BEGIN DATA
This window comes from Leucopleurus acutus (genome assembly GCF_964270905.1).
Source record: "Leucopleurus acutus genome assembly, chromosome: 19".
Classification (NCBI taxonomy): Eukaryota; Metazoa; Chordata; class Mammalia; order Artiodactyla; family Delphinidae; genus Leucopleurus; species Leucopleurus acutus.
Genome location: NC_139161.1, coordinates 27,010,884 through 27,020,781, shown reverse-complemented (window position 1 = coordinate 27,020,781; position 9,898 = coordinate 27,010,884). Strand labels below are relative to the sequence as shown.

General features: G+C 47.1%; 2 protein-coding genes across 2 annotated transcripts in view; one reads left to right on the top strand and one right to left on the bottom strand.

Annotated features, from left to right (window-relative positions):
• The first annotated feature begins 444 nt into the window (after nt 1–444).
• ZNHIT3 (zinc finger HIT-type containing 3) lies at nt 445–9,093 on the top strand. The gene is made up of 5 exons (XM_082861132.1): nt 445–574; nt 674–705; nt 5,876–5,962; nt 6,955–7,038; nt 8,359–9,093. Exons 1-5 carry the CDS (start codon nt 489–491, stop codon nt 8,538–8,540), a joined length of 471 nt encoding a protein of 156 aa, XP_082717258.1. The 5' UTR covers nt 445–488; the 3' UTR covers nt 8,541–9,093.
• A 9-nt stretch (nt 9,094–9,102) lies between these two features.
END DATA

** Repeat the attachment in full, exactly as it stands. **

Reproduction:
This window comes from Leucopleurus acutus (genome assembly GCF_964270905.1).
Source record: "Leucopleurus acutus genome assembly, chromosome: 19".
Classification (NCBI taxonomy): Eukaryota; Metazoa; Chordata; class Mammalia; order Artiodactyla; family Delphinidae; genus Leucopleurus; species Leucopleurus acutus.
Genome location: NC_139161.1, coordinates 27,010,884 through 27,020,781, shown reverse-complemented (window position 1 = coordinate 27,020,781; position 9,898 = coordinate 27,010,884). Strand labels below are relative to the sequence as shown.

General features: G+C 47.1%; 2 protein-coding genes across 2 annotated transcripts in view; one reads left to right on the top strand and one right to left on the bottom strand.

Annotated features, from left to right (window-relative positions):
• The first annotated feature begins 444 nt into the window (after nt 1–444).
• ZNHIT3 (zinc finger HIT-type containing 3) lies at nt 445–9,093 on the top strand. The gene is made up of 5 exons (XM_082861132.1): nt 445–574; nt 674–705; nt 5,876–5,962; nt 6,955–7,038; nt 8,359–9,093. Exons 1-5 carry the CDS (start codon nt 489–491, stop codon nt 8,538–8,540), a joined length of 471 nt encoding a protein of 156 aa, XP_082717258.1. The 5' UTR covers nt 445–488; the 3' UTR covers nt 8,541–9,093.
• A 9-nt stretch (nt 9,094–9,102) lies between these two features.